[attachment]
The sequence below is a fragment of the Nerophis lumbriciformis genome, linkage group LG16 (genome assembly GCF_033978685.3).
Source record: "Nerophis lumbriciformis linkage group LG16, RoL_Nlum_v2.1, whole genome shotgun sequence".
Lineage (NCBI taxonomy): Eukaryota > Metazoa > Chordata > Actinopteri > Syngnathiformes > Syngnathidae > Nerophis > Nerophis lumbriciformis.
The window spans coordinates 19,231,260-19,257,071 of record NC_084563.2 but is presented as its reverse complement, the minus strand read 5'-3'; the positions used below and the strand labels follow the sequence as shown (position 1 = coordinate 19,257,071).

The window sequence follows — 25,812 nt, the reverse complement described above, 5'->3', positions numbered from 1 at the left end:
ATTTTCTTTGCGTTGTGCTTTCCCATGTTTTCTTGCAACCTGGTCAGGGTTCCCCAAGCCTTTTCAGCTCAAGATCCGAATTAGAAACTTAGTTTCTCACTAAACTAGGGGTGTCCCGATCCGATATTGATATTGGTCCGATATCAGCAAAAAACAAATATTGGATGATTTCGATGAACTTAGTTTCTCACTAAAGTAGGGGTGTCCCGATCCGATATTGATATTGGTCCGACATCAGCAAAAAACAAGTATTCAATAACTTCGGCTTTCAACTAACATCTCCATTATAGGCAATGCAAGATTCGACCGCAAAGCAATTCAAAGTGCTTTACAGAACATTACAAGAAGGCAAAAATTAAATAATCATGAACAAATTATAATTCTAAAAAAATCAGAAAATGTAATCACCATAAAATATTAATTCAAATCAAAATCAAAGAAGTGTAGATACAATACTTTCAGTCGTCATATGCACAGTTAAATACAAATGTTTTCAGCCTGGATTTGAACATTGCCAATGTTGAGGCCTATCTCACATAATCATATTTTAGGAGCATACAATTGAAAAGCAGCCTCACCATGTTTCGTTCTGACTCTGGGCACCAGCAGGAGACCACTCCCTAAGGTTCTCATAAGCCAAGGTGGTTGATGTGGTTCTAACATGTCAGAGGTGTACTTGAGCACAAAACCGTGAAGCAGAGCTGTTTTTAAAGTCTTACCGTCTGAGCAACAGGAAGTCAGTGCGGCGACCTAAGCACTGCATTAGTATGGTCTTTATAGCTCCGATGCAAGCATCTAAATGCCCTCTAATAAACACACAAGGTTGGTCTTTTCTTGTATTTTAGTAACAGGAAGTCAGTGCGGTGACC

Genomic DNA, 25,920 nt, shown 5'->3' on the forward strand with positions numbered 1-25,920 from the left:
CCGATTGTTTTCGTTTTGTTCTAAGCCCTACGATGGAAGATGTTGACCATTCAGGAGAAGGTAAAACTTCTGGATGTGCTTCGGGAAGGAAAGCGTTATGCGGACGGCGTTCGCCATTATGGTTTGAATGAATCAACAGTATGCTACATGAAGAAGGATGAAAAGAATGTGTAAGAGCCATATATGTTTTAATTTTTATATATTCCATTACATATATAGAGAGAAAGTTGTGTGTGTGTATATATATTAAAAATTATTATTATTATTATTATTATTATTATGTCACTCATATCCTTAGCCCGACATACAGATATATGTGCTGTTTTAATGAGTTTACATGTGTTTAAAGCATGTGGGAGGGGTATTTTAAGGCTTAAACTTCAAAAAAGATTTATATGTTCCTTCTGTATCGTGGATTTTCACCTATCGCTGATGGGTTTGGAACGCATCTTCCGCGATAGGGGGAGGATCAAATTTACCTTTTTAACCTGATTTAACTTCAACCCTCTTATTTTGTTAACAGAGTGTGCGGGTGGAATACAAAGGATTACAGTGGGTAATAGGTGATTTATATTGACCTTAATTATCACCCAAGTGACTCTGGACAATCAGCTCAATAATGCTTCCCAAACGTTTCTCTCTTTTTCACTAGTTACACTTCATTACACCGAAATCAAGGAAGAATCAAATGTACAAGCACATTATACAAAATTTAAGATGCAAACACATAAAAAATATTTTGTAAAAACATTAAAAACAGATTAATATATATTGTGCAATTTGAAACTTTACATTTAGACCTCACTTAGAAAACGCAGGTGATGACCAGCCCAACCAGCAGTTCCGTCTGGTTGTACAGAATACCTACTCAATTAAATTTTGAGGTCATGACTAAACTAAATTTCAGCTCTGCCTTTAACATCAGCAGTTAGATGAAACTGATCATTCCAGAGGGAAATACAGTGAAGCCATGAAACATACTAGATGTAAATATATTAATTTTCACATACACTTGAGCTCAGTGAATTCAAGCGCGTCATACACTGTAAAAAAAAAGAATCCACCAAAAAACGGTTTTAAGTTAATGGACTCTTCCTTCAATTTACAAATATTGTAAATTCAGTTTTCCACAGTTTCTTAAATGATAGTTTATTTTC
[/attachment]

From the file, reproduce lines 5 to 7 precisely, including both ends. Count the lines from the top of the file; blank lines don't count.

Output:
The window sequence follows — 25,812 nt, the reverse complement described above, 5'->3', positions numbered from 1 at the left end:
ATTTTCTTTGCGTTGTGCTTTCCCATGTTTTCTTGCAACCTGGTCAGGGTTCCCCAAGCCTTTTCAGCTCAAGATCCGAATTAGAAACTTAGTTTCTCACTAAACTAGGGGTGTCCCGATCCGATATTGATATTGGTCCGATATCAGCAAAAAACAAATATTGGATGATTTCGATGAACTTAGTTTCTCACTAAAGTAGGGGTGTCCCGATCCGATATTGATATTGGTCCGACATCAGCAAAAAACAAGTATTCAATAACTTCGGCTTTCAACTAACATCTCCATTATAGGCAATGCAAGATTCGACCGCAAAGCAATTCAAAGTGCTTTACAGAACATTACAAGAAGGCAAAAATTAAATAATCATGAACAAATTATAATTCTAAAAAAATCAGAAAATGTAATCACCATAAAATATTAATTCAAATCAAAATCAAAGAAGTGTAGATACAATACTTTCAGTCGTCATATGCACAGTTAAATACAAATGTTTTCAGCCTGGATTTGAACATTGCCAATGTTGAGGCCTATCTCACATAATCATATTTTAGGAGCATACAATTGAAAAGCAGCCTCACCATGTTTCGTTCTGACTCTGGGCACCAGCAGGAGACCACTCCCTAAGGTTCTCATAAGCCAAGGTGGTTGATGTGGTTCTAACATGTCAGAGGTGTACTTGAGCACAAAACCGTGAAGCAGAGCTGTTTTTAAAGTCTTACCGTCTGAGCAACAGGAAGTCAGTGCGGCGACCTAAGCACTGCATTAGTATGGTCTTTATAGCTCCGATGCAAGCATCTAAATGCCCTCTAATAAACACACAAGGTTGGTCTTTTCTTGTATTTTAGTAACAGGAAGTCAGTGCGGTGACC

Genomic DNA, 25,920 nt, shown 5'->3' on the forward strand with positions numbered 1-25,920 from the left: